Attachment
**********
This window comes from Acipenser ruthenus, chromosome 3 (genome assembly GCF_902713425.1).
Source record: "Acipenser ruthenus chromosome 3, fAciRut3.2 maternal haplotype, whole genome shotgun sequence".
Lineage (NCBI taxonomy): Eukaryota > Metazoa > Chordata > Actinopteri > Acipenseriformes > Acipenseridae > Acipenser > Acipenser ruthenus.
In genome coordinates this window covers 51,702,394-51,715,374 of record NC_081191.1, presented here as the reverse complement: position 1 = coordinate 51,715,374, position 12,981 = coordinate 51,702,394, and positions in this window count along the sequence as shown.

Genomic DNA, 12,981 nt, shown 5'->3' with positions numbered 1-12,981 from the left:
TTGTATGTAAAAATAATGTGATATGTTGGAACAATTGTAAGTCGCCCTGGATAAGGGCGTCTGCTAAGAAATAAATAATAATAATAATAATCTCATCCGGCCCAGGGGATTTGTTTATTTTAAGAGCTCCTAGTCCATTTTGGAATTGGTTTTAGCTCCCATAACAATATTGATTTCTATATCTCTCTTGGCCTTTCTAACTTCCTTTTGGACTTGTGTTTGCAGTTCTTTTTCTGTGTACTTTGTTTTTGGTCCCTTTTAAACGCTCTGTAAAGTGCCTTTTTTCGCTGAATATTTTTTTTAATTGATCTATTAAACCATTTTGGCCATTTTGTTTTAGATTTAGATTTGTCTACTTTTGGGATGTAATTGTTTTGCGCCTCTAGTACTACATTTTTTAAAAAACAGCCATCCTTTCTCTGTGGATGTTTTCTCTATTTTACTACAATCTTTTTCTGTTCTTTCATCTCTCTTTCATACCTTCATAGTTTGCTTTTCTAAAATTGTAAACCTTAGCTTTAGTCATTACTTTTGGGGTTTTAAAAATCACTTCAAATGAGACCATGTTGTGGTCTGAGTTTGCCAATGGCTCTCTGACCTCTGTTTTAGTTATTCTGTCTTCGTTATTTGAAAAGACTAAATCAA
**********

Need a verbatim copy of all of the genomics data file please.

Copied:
This window comes from Acipenser ruthenus, chromosome 3 (genome assembly GCF_902713425.1).
Source record: "Acipenser ruthenus chromosome 3, fAciRut3.2 maternal haplotype, whole genome shotgun sequence".
Lineage (NCBI taxonomy): Eukaryota > Metazoa > Chordata > Actinopteri > Acipenseriformes > Acipenseridae > Acipenser > Acipenser ruthenus.
In genome coordinates this window covers 51,702,394-51,715,374 of record NC_081191.1, presented here as the reverse complement: position 1 = coordinate 51,715,374, position 12,981 = coordinate 51,702,394, and positions in this window count along the sequence as shown.

Genomic DNA, 12,981 nt, shown 5'->3' with positions numbered 1-12,981 from the left:
TTGTATGTAAAAATAATGTGATATGTTGGAACAATTGTAAGTCGCCCTGGATAAGGGCGTCTGCTAAGAAATAAATAATAATAATAATAATCTCATCCGGCCCAGGGGATTTGTTTATTTTAAGAGCTCCTAGTCCATTTTGGAATTGGTTTTAGCTCCCATAACAATATTGATTTCTATATCTCTCTTGGCCTTTCTAACTTCCTTTTGGACTTGTGTTTGCAGTTCTTTTTCTGTGTACTTTGTTTTTGGTCCCTTTTAAACGCTCTGTAAAGTGCCTTTTTTCGCTGAATATTTTTTTTAATTGATCTATTAAACCATTTTGGCCATTTTGTTTTAGATTTAGATTTGTCTACTTTTGGGATGTAATTGTTTTGCGCCTCTAGTACTACATTTTTTAAAAAACAGCCATCCTTTCTCTGTGGATGTTTTCTCTATTTTACTACAATCTTTTTCTGTTCTTTCATCTCTCTTTCATACCTTCATAGTTTGCTTTTCTAAAATTGTAAACCTTAGCTTTAGTCATTACTTTTGGGGTTTTAAAAATCACTTCAAATGAGACCATGTTGTGGTCTGAGTTTGCCAATGGCTCTCTGACCTCTGTTTTAGTTATTCTGTCTTCGTTATTTGAAAAGACTAAATCAA